During my 11 years working at CNBC, I have heard a number of analysts and fund managers predict that today is a once-in-a-generation opportunity to buy stocks, bonds, gold and property.
Some have been correct, like Charlie Morris, a fund manager from HSBC who, having arrived at CNBC offices in 2003 for an interview, saw an awful piece of U.S. consumer confidence data and immediately called the office and told his team to start buying.
Over the coming years, the Dow rallied nearly 6,000 points from its low of 8,235.
Others have not shown such foresight, and offered advice that has seriously damaged the wealth of their clients with big calls at the wrong time.
I spent my first few years at CNBC watching brokers talking up Vodafone’s stock in the UK as it fell from more than 4 pounds a share to just 80 pence at its low.
On Wednesday, Goldman Sachs’ chief global strategist, Peter Oppenheimer, said that “the prospects for future returns in equities relative to bonds are as good as they have been in a generation,” in a widely-read research note.
“Given current valuations, we think it’s time to say a ‘long good bye’ to bonds, and embrace the ‘long good buy’ for equities, as we expect them to embark on an upward trend over the next few years.”
The note managed to get past Goldman Sachs email monitors, who are reportedly on the lookout for any staff calling their clients “muppets” following last week’s very public resignation by a senior manager via the New York Times.
With U.S., German, British and Japanese bond markets yielding less than inflation, the case for stocks is pretty strong.
David Bloom, the chief FX strategist at HSBC, told CNBC on Thursday that monetary policy is so loose that it’s easy to make a case for stocks.
“With Japan and the UK in quantitative easing mode and the ECB pumping a trillion euros into the system you can see why stocks are doing well,” he said.
“If U.S. bond yields rise, the Fed would drive them back down again. If yields don’t rise, the case for buying stocks relative to bonds stays in place,” said Bloom, who also pointed out that the Japanese market rallied strongly on a number of occasions during its long-term bear market in the 1990’s.
Larry Fink, who runs Blackrock, the world’s biggest asset manager, has been saying for nearly a year that he would be 100 percent in stocks if he could.
When you manage trillions, going all-in-stocks is not possible, but his argument has been that the poor returns on offer in high-yield debt make the case for holding stocks.
Recent economic reports have been encouraging in the U.S., and Thanos Papasavvas, a fixed income and currencies strategist at Investec Asset Management said the mood has improved across the board since the beginning of the year.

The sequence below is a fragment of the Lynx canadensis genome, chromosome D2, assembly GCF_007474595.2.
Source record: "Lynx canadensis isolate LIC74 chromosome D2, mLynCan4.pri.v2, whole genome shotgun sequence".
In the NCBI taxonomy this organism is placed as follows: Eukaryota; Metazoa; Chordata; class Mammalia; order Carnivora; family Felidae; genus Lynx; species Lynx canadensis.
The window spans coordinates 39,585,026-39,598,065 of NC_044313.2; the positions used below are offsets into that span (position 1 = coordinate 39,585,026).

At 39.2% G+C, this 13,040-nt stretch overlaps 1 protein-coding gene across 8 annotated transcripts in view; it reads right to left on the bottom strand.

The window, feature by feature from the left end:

“China will not have a hard landing, and the US numbers have been encouraging,” said Papasavvas.
Lots of money in the system added to signs of a global rebound in growth, adding to the case for stocks.
Oil prices remain high and could go higher if some bulls get their way.
Things might not look as rosy if the Saudi authorities cannot maintain prices at around $100 a barrel.
The euro zone has for the time being fallen off the front pages following the LTRO (long-term refinancing operation) injection from the ECB and the successful completion of the Greek debt deal.
This happy change of events will not last if some are to be believed.
“I think they (ECB) did the right thing in drowning the markets and banks in liquidity. But it really hasn’t solved the problem...and for Europe, and in my view, the euro area especially, the worst is still to come” said Citi Chief Economist Williem Buiter on CNBC earlier this week.
“The markets and the banks are liquidity junkies. They love these injections but they really haven't solved the fundamental problem,” said Buiter who worries the euro zone does not have enough firepower to cope with a major states finances collapsing.
“If Spain becomes a program country, a Troika program country, IMF program country – which I expect. This fund will be close to exhaustion.”
Despite all the money pumped into the European banking system by the ECB credit to consumers and businesses remains weak, according to Carl Weinberg from High Frequency Economics.
“The U.S. banking system is now creating credit again for small businesses and consumers. The banking system in Euroland is not. As soon as it does, we will be ready to mark up our outlook for the euro zone,” said Weinberg in a research note.
“However, all the data and analysis tell us that the dislocations among Euroland’s banks remain severe and threaten the banking systems balance sheet. Banks that are worried about capital adequacy do not write loans, and that is what we are seeing,” said Weinberg who remains very bearish on Europe.
With stocks having doubled in value since the March 2009 lows, many will treat a once in a lifetime call to buy stocks with caution. 2009 was a once in a generation time to buy stocks, so was 2003. Both followed once in a generation chances to short stocks.
It is amazing how many generational opportunities you can get into a single decade these days.